Most frequently, however, the aim of ethnic cleansing is to expel the despised ethnic group through either indirect coercion or direct force, and to ensure that return is impossible. Terror is the fundamental method used to achieve this end.
Methods of indirect coercion can include: introducing repressive laws and discriminatory measures designed to make minority life difficult; the deliberate failure to prevent mob violence against ethnic minorities; using surrogates to inflict violence; the destruction of the physical infrastructure upon which minority life depends; the imprisonment of male members of the ethnic group; threats to rape female members, and threats to kill. If ineffective, these indirect methods are often escalated to coerced emigration, where the removal of the ethnic group from the territory is pressured by physical force. This typically includes physical harassment and the expropriation of property. Deportation is an escalated form of direct coercion in that the forcible removal of 'undesirables' from the state's territory is organised, directed and carried out by state agents. The most serious of the direct methods, excluding genocide, is murderous cleansing, which entails the brutal and often public murder of some few in order to compel flight of the remaining group members.13 Unlike during genocide, when murder is intended to be total and an end in itself, murderous cleansing is used as a tool towards the larger aim of expelling survivors from the territory. The process can be made complete by revoking the citizenship of those who emigrate or flee.
The Commission considered techniques of ethnic cleansing to include murder, torture, arbitrary arrest and detention, extrajudicial executions, sexual assault, confinement of civilian populations in ghetto areas, forcible removal, displacement and deportation of civilian populations, deliberate military attacks or threats of attacks on civilians and civilian areas, and wanton destruction of property.
'Ethnic cleansing' is probably better described as a popular or journalistic expression, with no recognized legal meaning in a technical sense... 'ethnic cleansing' is equivalent to deportation,' a grave breach of the Geneva Conventions as well as a crime against humanity, and therefore a crime within the jurisdiction of the Tribunal.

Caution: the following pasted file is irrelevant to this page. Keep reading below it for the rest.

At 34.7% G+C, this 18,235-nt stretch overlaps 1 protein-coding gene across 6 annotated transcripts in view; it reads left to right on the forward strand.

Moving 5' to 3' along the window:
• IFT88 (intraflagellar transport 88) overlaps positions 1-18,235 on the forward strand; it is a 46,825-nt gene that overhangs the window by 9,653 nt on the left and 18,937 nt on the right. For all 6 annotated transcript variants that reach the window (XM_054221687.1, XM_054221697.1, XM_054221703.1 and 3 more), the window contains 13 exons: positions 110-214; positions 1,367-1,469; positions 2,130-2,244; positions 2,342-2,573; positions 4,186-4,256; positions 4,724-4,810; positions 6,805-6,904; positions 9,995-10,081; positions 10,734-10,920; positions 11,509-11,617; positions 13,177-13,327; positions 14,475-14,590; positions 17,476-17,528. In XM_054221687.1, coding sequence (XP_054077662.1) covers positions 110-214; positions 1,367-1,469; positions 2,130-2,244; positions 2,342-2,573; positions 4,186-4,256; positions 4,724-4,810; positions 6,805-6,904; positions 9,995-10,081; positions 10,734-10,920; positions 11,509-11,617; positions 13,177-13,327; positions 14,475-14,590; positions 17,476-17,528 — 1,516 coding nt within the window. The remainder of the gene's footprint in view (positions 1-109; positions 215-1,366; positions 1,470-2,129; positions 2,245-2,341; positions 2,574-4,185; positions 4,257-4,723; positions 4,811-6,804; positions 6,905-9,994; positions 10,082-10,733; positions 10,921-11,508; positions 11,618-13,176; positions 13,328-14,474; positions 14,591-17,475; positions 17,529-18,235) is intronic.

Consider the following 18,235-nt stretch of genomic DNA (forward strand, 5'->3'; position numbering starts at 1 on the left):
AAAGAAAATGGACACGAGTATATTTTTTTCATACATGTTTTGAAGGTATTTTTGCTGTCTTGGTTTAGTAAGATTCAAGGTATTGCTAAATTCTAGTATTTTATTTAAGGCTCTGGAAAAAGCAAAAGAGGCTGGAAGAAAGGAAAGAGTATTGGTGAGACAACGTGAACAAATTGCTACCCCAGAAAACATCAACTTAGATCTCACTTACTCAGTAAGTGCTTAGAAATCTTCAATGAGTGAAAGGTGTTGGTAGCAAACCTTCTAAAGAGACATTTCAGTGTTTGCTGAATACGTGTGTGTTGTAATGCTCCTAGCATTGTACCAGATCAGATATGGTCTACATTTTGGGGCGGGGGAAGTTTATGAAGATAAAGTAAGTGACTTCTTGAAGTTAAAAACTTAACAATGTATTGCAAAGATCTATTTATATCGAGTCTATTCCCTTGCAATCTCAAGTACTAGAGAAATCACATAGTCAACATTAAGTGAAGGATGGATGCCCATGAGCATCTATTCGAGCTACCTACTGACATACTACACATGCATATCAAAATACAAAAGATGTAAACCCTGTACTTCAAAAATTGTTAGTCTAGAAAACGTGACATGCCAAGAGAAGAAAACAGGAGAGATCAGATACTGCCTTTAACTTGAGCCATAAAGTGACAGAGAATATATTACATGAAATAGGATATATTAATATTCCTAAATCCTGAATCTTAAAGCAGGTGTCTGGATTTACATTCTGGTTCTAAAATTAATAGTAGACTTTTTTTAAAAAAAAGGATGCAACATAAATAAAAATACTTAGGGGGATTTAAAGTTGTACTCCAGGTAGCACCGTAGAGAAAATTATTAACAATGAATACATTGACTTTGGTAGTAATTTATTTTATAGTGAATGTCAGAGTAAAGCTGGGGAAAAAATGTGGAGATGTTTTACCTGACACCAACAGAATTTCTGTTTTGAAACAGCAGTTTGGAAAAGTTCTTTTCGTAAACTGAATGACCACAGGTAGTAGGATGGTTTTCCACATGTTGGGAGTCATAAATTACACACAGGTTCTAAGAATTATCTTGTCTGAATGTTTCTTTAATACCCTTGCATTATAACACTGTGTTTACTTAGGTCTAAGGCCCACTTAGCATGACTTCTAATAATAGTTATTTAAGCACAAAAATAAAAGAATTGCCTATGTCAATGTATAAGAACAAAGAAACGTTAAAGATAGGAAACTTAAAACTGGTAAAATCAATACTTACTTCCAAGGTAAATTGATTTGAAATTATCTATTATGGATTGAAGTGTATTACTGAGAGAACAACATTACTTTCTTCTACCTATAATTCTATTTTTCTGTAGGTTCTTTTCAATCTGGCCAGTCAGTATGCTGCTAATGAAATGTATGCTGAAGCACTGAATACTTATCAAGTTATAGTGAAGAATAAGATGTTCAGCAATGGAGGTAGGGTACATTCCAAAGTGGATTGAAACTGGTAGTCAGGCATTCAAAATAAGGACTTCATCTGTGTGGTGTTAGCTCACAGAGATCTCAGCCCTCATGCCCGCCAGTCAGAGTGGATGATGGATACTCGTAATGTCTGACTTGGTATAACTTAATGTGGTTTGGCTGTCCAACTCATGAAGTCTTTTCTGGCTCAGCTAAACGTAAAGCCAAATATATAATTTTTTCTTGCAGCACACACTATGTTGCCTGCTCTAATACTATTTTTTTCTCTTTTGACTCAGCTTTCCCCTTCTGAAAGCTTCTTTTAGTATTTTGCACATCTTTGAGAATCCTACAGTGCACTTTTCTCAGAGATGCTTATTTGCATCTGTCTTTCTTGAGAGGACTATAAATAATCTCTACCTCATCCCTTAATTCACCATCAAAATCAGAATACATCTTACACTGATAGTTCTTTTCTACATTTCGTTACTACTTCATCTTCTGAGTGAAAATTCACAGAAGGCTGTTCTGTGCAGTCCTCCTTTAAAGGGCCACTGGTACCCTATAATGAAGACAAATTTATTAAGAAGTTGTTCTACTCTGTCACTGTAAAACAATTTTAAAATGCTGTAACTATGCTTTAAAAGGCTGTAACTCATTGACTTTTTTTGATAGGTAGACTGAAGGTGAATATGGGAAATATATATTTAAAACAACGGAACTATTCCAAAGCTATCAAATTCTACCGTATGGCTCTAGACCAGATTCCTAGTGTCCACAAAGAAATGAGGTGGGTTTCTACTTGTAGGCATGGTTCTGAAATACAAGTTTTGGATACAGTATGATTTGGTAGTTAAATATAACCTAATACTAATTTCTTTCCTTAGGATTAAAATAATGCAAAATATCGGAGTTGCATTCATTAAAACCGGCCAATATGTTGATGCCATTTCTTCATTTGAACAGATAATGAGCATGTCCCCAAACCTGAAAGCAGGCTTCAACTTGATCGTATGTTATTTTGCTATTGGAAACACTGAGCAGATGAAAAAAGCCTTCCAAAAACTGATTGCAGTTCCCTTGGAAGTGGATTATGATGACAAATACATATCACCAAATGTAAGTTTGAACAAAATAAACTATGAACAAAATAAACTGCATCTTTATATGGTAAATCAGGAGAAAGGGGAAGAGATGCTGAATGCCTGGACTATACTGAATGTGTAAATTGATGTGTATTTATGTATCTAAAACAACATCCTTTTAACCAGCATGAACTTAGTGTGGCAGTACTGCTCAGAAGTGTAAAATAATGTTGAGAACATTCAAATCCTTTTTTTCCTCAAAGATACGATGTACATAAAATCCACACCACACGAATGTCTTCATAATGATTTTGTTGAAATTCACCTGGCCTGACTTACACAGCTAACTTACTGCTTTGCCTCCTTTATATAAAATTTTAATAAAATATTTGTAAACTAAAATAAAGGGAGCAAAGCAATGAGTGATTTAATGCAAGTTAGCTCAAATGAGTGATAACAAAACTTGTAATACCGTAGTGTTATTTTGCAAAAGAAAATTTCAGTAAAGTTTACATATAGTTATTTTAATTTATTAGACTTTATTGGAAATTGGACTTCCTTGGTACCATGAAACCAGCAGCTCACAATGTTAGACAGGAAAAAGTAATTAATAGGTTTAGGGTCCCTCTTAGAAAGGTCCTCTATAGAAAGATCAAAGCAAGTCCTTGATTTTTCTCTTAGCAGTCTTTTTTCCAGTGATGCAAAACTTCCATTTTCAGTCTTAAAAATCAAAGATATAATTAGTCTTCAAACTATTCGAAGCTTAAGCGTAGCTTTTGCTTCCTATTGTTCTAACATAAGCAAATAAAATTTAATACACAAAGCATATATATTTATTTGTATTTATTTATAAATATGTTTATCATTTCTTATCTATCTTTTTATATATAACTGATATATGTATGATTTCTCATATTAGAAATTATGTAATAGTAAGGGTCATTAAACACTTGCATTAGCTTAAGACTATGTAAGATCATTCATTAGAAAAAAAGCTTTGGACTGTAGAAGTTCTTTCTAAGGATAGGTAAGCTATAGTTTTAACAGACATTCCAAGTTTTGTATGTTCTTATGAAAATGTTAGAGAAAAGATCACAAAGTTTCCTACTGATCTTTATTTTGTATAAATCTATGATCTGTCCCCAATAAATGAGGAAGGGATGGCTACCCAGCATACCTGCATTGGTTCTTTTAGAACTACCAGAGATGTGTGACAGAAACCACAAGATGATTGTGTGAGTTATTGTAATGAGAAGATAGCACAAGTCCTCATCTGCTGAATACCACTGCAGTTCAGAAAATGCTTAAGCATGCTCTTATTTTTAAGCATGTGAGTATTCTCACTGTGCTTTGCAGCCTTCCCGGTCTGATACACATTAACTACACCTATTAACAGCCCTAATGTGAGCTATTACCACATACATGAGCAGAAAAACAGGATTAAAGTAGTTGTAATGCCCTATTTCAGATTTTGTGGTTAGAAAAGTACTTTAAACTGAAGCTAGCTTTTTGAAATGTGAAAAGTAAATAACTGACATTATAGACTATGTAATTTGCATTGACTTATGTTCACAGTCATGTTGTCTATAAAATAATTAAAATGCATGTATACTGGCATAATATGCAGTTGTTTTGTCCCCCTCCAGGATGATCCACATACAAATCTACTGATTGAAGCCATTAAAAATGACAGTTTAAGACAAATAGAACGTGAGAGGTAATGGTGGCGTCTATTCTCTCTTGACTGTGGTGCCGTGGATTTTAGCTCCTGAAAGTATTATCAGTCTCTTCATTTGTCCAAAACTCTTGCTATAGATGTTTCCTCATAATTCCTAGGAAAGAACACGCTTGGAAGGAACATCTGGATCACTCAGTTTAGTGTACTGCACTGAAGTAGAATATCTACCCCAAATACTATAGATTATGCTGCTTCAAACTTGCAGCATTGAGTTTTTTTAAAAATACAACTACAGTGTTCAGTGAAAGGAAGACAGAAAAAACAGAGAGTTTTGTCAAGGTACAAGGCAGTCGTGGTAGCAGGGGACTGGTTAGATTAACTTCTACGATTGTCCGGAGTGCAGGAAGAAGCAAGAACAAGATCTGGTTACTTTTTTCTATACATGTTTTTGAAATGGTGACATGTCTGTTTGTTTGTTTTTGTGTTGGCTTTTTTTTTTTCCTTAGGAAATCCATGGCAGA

Upon examination of reported information, specific studies and investigations, the Commission confirms its earlier view that 'ethnic cleansing' is a purposeful policy designed by one ethnic or religious group to remove by violent and terror-inspiring means the civilian population of another ethnic or religious group from certain geographic areas. To a large extent, it is carried out in the name of misguided nationalism, historic grievances and a powerful driving sense of revenge. This purpose appears to be the occupation of territory to the exclusion of the purged group or groups. This policy and the practices of warring factions are described separately in the following paragraphs.Paragraph 130.
Explaining the relationship between ethnic cleansing and genocide has caused controversy. Ethnic cleansing shares with genocide the goal of achieving purity but the two can differ in their ultimate aims: ethnic cleansing seeks the forced removal of an undesired group or groups where genocide pursues the group's 'destruction'. Ethnic cleansing and genocide therefore fall along a spectrum of violence against groups with genocide lying on the far end of the spectrum.